Parents in Abu Dhabi are being urged to voice their views over plans to reopen schools in September by the emirate's education regulator.
Abu Dhabi's Department of Education and Knowledge is calling for parents to help shape the direction of learning in the Covid-19 age.
They are to be surveyed on pressing issues such as whether they want to send their children back to school full-time, for four hours daily, on alternate days or weeks, or continue distance learning.
Earlier this week, the Knowledge and Human Development Authority, Dubai's private school regulator, announced schools and universities would be opening campuses for in-person classes in September.
On Monday, UAE education authorities announced they were laying the groundwork for a possible return to classrooms this September.
“Adek is fully aligned with the Ministry of Education on the potential reopening of schools in September and we look forward to welcoming back our community of pupils, teachers, staff and parents," said Sara Musallam, chairperson at Adek.
“At the same time, we are conscious of the ongoing impact the last few months have had on families, so we want to hear parental feedback and concerns about sending their children back to school as their opinion matters very much.
“We are launching this survey to aggregate insights, which will shape the different schools’ return to classroom operations as we continue navigating the new normal together.
“If after schools reopen, some parents still feel unsafe about sending their children back to school, they will always have the option of distance learning.”
The survey covers a range of topics, from the number of children per household and how they usually travel to and from school, to preferences on school reopening, duration and format of the school day, and whether parents intend to send their children to school. The research will also consider how families were affected by the pandemic and what level of financial support their school has offered in recent times.
What are the options being considered by education authorities in Abu Dhabi?
Education authorities are mulling options such as a full return of pupils at schools and half-days where children will attend school for four hours every day or, alternating days when children would attend school for two or three days a week.
Another plan under consideration is for a child to attend school for a week, and learn at home the next week.
The last option is the continuation of distance learning.
Schools would have to implement social distancing and health and safety measures and school fees will remain unchanged.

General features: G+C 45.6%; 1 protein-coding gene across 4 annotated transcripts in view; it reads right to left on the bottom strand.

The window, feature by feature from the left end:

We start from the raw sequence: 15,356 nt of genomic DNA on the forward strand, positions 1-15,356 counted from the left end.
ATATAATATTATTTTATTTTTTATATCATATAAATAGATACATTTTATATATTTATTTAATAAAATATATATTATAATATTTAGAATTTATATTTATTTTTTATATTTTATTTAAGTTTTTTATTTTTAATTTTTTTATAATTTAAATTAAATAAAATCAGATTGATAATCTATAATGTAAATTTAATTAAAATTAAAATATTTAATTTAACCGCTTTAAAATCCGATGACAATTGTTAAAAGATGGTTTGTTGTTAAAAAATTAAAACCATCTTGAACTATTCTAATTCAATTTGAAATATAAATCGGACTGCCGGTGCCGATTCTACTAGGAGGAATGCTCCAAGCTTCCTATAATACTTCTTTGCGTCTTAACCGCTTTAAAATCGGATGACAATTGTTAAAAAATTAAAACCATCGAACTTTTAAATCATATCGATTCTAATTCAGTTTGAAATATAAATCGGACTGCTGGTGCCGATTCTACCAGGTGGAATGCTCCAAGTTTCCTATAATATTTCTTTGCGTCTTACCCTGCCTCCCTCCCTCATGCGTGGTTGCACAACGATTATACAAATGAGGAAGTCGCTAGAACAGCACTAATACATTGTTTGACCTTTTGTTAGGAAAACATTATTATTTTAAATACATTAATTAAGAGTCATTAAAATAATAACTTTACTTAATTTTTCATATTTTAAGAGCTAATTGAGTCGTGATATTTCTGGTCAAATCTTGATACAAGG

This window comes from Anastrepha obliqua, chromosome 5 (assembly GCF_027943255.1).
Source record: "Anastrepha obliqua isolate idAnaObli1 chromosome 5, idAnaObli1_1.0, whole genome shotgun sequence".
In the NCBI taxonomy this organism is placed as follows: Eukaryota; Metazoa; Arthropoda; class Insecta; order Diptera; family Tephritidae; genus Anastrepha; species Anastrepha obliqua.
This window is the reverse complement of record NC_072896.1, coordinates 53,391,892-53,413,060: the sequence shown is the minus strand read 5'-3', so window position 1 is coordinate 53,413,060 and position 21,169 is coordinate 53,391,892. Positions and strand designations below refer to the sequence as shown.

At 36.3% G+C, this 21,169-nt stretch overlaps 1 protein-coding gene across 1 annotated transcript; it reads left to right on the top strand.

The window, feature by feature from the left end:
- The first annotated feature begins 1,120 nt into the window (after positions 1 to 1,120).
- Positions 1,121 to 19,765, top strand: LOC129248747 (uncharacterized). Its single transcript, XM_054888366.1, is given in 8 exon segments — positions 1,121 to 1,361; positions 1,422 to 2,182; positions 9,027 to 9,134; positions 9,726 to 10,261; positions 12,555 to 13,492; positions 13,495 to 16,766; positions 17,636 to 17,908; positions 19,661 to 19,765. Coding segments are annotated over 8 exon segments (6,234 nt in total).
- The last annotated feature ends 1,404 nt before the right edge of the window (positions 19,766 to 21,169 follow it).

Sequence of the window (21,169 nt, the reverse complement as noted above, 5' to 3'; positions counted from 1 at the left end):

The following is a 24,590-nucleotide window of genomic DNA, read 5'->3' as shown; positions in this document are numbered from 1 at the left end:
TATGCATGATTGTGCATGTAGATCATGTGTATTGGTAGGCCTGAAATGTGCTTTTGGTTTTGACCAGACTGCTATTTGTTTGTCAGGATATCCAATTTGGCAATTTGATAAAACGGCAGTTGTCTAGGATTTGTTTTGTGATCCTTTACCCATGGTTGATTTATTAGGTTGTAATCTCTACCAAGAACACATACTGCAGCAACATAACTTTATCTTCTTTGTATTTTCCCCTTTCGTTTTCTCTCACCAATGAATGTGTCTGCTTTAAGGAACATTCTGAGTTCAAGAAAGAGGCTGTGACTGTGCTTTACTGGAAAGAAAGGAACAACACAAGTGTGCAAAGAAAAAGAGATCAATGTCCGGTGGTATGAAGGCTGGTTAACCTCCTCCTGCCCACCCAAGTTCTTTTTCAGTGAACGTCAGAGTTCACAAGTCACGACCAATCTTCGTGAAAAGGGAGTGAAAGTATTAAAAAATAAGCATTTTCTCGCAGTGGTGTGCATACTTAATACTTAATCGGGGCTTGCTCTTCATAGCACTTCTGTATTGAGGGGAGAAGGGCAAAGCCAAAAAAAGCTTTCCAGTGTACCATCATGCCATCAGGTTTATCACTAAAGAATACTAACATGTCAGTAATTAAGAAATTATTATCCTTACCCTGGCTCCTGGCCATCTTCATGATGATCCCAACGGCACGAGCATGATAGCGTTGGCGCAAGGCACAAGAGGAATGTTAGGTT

What are the questions parents have to answer?
Through the anonymous survey, parents in the emirate would have their say on safety guidelines, online learning provisions, distance learning for children with special needs.
"If schools reopen in September, would you be willing to send your child to school for face-to-face learning, or only continue distance learning?" is an example of a questions are asked during the survey.
Parents would be posed questions on whether their child uses public transport to travel to school, how many vulnerable people live in their households, and if they have access to help at home.
To understand the economic impact of the pandemic on families, parents will be asked to reveal information on employment, salary reductions, job losses.
They can also provide feedback on whether they received any financial relief from the school.
Parents would also be quizzed on their flexibility to work from home.
Each school will receive reopening guidelines for safe operations, teaching and learning and staff and pupil wellbeing.
Radwa Allabban, Egyptian-British managing director of an Abu Dhabi communications consultancy, is the mother of three boys aged four, six and 10.
“I would be happy to send my kids to school in September, provided the school can perhaps arrange for reduced class capacity to maintain a degree of social distancing," said Ms Allabban, a parent in Abu Dhabi.
"So, if the school would have half the children for two days and then the other half for the other two days of the week, that would be reasonable in the short term.
"My husband and I tried to support our children with distance learning, but that isn’t sustainable in the long term. Both of us work full-time and have demanding careers, so we feel that our children will miss out on valuable education and personal development if they spend another school year at home.”